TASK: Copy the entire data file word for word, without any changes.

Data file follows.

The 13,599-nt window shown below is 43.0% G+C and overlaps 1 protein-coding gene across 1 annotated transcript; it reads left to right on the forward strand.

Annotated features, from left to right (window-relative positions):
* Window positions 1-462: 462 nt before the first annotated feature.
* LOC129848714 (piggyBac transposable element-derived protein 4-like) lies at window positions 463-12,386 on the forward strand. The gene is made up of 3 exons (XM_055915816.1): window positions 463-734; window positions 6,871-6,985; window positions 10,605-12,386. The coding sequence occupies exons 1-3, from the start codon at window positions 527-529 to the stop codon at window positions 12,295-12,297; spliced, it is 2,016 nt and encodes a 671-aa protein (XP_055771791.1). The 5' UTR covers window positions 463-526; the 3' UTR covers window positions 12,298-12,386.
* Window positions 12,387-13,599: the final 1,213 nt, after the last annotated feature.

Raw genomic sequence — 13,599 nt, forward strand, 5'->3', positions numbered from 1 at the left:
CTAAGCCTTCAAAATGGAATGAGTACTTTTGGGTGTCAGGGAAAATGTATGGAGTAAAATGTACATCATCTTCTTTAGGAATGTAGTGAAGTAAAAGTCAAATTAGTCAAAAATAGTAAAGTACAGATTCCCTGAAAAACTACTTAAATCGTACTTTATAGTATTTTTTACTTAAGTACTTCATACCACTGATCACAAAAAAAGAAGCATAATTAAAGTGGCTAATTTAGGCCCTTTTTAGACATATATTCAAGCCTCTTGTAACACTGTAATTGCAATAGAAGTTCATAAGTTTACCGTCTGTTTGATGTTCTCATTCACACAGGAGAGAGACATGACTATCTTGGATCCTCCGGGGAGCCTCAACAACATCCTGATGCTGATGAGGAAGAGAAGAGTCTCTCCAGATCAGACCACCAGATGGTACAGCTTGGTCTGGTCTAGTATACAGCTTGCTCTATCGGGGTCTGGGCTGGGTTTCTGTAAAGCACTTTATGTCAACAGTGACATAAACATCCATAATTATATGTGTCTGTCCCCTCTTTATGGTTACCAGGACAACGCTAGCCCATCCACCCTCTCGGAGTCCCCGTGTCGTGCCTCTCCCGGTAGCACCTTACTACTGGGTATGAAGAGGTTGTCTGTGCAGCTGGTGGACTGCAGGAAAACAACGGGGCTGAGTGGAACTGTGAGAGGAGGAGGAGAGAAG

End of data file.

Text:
The 13,599-nt window shown below is 43.0% G+C and overlaps 1 protein-coding gene across 1 annotated transcript; it reads left to right on the forward strand.

Annotated features, from left to right (window-relative positions):
* Window positions 1-462: 462 nt before the first annotated feature.
* LOC129848714 (piggyBac transposable element-derived protein 4-like) lies at window positions 463-12,386 on the forward strand. The gene is made up of 3 exons (XM_055915816.1): window positions 463-734; window positions 6,871-6,985; window positions 10,605-12,386. The coding sequence occupies exons 1-3, from the start codon at window positions 527-529 to the stop codon at window positions 12,295-12,297; spliced, it is 2,016 nt and encodes a 671-aa protein (XP_055771791.1). The 5' UTR covers window positions 463-526; the 3' UTR covers window positions 12,298-12,386.
* Window positions 12,387-13,599: the final 1,213 nt, after the last annotated feature.

Raw genomic sequence — 13,599 nt, forward strand, 5'->3', positions numbered from 1 at the left:
CTAAGCCTTCAAAATGGAATGAGTACTTTTGGGTGTCAGGGAAAATGTATGGAGTAAAATGTACATCATCTTCTTTAGGAATGTAGTGAAGTAAAAGTCAAATTAGTCAAAAATAGTAAAGTACAGATTCCCTGAAAAACTACTTAAATCGTACTTTATAGTATTTTTTACTTAAGTACTTCATACCACTGATCACAAAAAAAGAAGCATAATTAAAGTGGCTAATTTAGGCCCTTTTTAGACATATATTCAAGCCTCTTGTAACACTGTAATTGCAATAGAAGTTCATAAGTTTACCGTCTGTTTGATGTTCTCATTCACACAGGAGAGAGACATGACTATCTTGGATCCTCCGGGGAGCCTCAACAACATCCTGATGCTGATGAGGAAGAGAAGAGTCTCTCCAGATCAGACCACCAGATGGTACAGCTTGGTCTGGTCTAGTATACAGCTTGCTCTATCGGGGTCTGGGCTGGGTTTCTGTAAAGCACTTTATGTCAACAGTGACATAAACATCCATAATTATATGTGTCTGTCCCCTCTTTATGGTTACCAGGACAACGCTAGCCCATCCACCCTCTCGGAGTCCCCGTGTCGTGCCTCTCCCGGTAGCACCTTACTACTGGGTATGAAGAGGTTGTCTGTGCAGCTGGTGGACTGCAGGAAAACAACGGGGCTGAGTGGAACTGTGAGAGGAGGAGGAGAGAAG